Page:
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Transcript of SATURDAY, MARCH 8, 2014 SUNDAY, MARCH 9, 2014


    A Sense of Place

    SATURDAY, MARCH 8, 20145 p m a t I mma n u e l P r e sb y t e r i a n C h u r c h 1 14 Ca r l i s l e B l v d SE

    SUNDAY, MARCH 9, 20143p m a t S t . J o h n s Un i t e d Me t h o d i s t C h u r c h 262 6 A r i z o n a S t N E

    Music about places that matter to us, journeys we want to go on, and the home we long to return to, including John Corigliano's masterful Fern Hill, and works by

    Alice Parker, Judith Cloud, Stephen Paulus, William Billings, and others.

    Tickets $15 General $10 Senior $5 Student Available at the door or at:

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    Quintessence is a 501(c)(3) tax-exempt organization

  • About the Program

    When I turned 40, I planned a mid-life crisis for myself.

    More accurately, I had a special gift in mind for myself, something to mark the onset of middle age. The gift I wanted was a solo road trip.

    This was not because I dont like traveling with my wife. Amy and I travel really well together, Im happy to say; we mostly like to do the same things, were patient about each others quirks, were both fairly laid back and flexible in the face of glitches. When we travel, we have a kind of mischievous, what-kind-of-trouble-can-we-get-into vibe that I dearly hope we never lose.

    Even so, I longed for a journey that was both unaccompanied and unplanned. I would wake up every morning and decide where to go that day -- with no more foresight than that -- and no one else there with whom I had to negotiate my plans. This required a bit of a sales pitch to Amy. Playing up the midlife crisis angle, I think I put it this way: I dont want a mistress; I dont want a sports car. I want a solo road trip, and I want you at the end of it.

    I was given gracious leave, and some months later, I found myself in Baltimore (long story), settling into a one-way rental car, turning the key, firing up the GPS, and asking myself, Well, what shall it be? North or south? It was delicious.

    Theres something about a journey like that that invites introspection, but one of the joys of my trip was to be mostly in places that I felt no particular attachment to, Over the course of our lives, we invest a lot of emotion and energy into places, whether they be towns or countries or buildings. Theres a lot of literature on this theme, of course, and a lot of music. This, I decided somewhere around Passasic, New Jersey, would be a great theme for a concert. So, here we are.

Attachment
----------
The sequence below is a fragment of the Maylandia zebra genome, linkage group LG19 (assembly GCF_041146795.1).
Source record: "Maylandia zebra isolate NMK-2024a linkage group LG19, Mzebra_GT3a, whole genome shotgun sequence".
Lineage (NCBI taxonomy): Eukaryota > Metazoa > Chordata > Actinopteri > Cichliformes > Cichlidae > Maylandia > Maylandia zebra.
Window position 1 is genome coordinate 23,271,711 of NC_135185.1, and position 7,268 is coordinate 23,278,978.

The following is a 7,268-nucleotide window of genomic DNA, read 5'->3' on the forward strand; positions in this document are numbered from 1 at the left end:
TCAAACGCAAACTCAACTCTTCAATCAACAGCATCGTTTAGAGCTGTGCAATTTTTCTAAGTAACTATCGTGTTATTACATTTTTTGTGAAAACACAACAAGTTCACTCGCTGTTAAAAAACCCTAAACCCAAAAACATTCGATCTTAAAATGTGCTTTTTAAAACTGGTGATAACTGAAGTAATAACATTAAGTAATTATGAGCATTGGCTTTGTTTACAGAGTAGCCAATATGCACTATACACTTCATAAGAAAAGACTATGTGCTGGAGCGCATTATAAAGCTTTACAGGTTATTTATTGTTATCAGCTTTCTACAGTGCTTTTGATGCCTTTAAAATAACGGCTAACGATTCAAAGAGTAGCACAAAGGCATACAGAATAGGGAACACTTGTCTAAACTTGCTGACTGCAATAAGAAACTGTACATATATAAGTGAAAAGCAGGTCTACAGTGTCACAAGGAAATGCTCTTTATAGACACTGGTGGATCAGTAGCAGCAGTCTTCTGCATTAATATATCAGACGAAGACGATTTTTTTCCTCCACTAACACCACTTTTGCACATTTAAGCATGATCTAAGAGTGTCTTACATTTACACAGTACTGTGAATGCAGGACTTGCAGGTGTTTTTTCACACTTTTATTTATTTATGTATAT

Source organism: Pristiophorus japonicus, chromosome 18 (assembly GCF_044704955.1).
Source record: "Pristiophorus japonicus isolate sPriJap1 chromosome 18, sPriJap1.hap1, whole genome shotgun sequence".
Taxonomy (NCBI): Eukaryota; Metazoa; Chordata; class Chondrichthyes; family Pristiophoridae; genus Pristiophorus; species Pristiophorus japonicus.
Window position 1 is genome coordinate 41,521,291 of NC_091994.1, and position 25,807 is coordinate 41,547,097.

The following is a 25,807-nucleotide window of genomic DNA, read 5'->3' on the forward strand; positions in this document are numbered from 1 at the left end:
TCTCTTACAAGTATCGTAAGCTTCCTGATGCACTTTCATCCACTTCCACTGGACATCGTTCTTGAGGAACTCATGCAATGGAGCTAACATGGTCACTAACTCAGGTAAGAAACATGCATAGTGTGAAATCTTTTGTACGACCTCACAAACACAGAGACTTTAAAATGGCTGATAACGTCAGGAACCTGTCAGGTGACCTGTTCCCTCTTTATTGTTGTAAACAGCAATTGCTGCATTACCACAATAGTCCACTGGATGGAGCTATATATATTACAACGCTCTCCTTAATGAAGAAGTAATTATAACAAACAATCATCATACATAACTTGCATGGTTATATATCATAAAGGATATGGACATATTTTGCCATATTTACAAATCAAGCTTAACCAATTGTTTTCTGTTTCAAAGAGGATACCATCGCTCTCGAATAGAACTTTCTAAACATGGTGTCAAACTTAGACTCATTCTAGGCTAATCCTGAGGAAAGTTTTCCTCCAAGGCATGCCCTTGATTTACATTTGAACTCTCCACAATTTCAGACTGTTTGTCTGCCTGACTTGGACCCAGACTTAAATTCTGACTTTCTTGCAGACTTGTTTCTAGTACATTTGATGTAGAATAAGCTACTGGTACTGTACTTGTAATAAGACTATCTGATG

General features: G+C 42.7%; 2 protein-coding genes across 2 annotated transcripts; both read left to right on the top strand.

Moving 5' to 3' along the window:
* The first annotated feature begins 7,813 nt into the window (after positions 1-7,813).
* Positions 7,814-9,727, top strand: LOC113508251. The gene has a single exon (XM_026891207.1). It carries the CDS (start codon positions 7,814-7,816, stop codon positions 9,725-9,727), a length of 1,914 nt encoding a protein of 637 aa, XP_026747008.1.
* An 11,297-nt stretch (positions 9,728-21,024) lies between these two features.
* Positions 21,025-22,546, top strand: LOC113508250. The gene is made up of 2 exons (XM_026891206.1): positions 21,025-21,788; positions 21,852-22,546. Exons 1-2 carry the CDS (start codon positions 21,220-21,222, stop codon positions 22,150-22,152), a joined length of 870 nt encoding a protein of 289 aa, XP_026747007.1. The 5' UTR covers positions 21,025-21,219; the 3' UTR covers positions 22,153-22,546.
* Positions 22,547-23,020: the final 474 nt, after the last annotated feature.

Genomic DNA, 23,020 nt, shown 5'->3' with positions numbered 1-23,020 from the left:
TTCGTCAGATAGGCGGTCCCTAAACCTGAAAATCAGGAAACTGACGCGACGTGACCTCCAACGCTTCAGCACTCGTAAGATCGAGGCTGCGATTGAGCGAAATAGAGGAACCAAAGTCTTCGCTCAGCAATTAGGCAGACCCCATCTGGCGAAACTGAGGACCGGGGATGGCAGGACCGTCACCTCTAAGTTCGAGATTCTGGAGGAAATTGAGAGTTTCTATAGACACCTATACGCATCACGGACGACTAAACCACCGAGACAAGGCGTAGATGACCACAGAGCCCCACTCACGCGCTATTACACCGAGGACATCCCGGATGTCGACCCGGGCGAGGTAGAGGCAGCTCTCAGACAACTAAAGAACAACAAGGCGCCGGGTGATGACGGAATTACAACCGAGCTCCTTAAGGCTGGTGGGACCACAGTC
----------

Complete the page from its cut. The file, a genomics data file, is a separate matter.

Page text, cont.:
We open with Alice Parkers Kentucky Psalms, a group of four settings of 19th century American hymn tunes, for chorus, strings and flute. These are settings of psalms tied to a particular place: the American south, at the time of the Great Awakening, when churches rang out with vibrant hymn-singing. There is something about these pieces that make you hearken back, and inspires confidence and groundedness.

    But several other works pieces on our program are about longing to be elsewhere, or mourning that a place is no longer what it was. Palestrinas great motet Super flumina babylonis is a poignant setting of the first two verses of the Psalm 137, the great poem of the Babylonian exile (how can we sing the Lords song in a strange and bitter land), and we link it to a William Billings piece that parodies the same text, Lamentation Over Boston. Billings, generally regarded as the first native American composer, wrote his lamentation to protest the occupation of his beloved Boston by the British in 1775. On the second half of our program, we pair James Erbs marvelous setting of the American folk song Shenandoah with one of the most famous motets of the early Renaissance, Heinrich Isaacs wistful Innsbruck, I Now Must Leave You.

    Judith Clouds Mesa Songs evoke the southwestern landscape, both through their wide-open harmonies and through the atmospheric accompaniment of native flute and drums. The wonderful texts (found in your program) are by Betty Andrews, who wrote a good deal of poetry on southwestern themes when she was not writing scripts for TV shows like Gunsmoke and Dr. Kildare.

    I have wanted to do John Coriglianos gorgeous Fern Hill for years, and it was the first piece I programmed for this concert. Corigliano, now 76 and the dean of American composers, wrote this extended setting of Dylan Thomas poem when he was just 21 years old (the poem itself been published only 15 years earlier), as a gift for his high school choral director. At 21, Corigliano was at a bit of a crossroads, trying to decide if he should be a composer. Writing this piece helped him to figure out that he should Enamored of Thomas poem, and steeped in the harmonic language of Barber and Copland, Corigliano set the piece for chorus and mezzo-soprano solo, with strings, piano and harp. Thomas poem is an elegiac tribute to the family farm in Wales that he used to visit as a child, and we include the entire text in your program. What a joy it has been to work on this piece.